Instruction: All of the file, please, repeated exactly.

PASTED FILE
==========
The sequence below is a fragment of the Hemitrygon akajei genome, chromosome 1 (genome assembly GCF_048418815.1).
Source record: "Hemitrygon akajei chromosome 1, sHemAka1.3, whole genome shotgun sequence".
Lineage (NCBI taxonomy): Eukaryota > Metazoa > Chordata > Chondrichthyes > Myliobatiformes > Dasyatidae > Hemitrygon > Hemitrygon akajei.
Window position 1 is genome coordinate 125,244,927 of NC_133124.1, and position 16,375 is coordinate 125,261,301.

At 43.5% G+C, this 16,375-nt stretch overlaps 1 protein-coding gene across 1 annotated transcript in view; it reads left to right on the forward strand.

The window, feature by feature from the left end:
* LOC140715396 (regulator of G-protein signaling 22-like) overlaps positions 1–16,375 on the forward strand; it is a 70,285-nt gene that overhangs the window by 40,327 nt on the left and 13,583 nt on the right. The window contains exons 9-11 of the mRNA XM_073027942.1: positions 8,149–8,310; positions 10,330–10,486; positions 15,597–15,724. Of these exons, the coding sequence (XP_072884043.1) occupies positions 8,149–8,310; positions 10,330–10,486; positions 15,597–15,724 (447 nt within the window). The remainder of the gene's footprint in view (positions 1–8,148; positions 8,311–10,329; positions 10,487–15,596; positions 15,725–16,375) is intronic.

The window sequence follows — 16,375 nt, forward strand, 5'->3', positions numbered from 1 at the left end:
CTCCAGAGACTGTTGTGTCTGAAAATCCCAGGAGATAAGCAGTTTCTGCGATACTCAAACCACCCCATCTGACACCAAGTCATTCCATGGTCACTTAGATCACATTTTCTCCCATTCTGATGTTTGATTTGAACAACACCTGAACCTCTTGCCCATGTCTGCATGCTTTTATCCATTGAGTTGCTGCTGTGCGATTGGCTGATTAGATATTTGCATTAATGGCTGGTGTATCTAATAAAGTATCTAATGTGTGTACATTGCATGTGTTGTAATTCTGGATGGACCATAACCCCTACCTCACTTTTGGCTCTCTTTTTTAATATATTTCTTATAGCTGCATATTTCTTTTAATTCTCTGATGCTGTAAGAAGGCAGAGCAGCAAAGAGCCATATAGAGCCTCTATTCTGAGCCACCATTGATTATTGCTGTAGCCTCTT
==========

The sequence below is a fragment of the Hemitrygon akajei genome, chromosome 1 (genome assembly GCF_048418815.1).
Source record: "Hemitrygon akajei chromosome 1, sHemAka1.3, whole genome shotgun sequence".
Lineage (NCBI taxonomy): Eukaryota > Metazoa > Chordata > Chondrichthyes > Myliobatiformes > Dasyatidae > Hemitrygon > Hemitrygon akajei.
Window position 1 is genome coordinate 125,244,927 of NC_133124.1, and position 16,375 is coordinate 125,261,301.

At 43.5% G+C, this 16,375-nt stretch overlaps 1 protein-coding gene across 1 annotated transcript in view; it reads left to right on the forward strand.

The window, feature by feature from the left end:
* LOC140715396 (regulator of G-protein signaling 22-like) overlaps positions 1–16,375 on the forward strand; it is a 70,285-nt gene that overhangs the window by 40,327 nt on the left and 13,583 nt on the right. The window contains exons 9-11 of the mRNA XM_073027942.1: positions 8,149–8,310; positions 10,330–10,486; positions 15,597–15,724. Of these exons, the coding sequence (XP_072884043.1) occupies positions 8,149–8,310; positions 10,330–10,486; positions 15,597–15,724 (447 nt within the window). The remainder of the gene's footprint in view (positions 1–8,148; positions 8,311–10,329; positions 10,487–15,596; positions 15,725–16,375) is intronic.

The window sequence follows — 16,375 nt, forward strand, 5'->3', positions numbered from 1 at the left end:
CTCCAGAGACTGTTGTGTCTGAAAATCCCAGGAGATAAGCAGTTTCTGCGATACTCAAACCACCCCATCTGACACCAAGTCATTCCATGGTCACTTAGATCACATTTTCTCCCATTCTGATGTTTGATTTGAACAACACCTGAACCTCTTGCCCATGTCTGCATGCTTTTATCCATTGAGTTGCTGCTGTGCGATTGGCTGATTAGATATTTGCATTAATGGCTGGTGTATCTAATAAAGTATCTAATGTGTGTACATTGCATGTGTTGTAATTCTGGATGGACCATAACCCCTACCTCACTTTTGGCTCTCTTTTTTAATATATTTCTTATAGCTGCATATTTCTTTTAATTCTCTGATGCTGTAAGAAGGCAGAGCAGCAAAGAGCCATATAGAGCCTCTATTCTGAGCCACCATTGATTATTGCTGTAGCCTCTT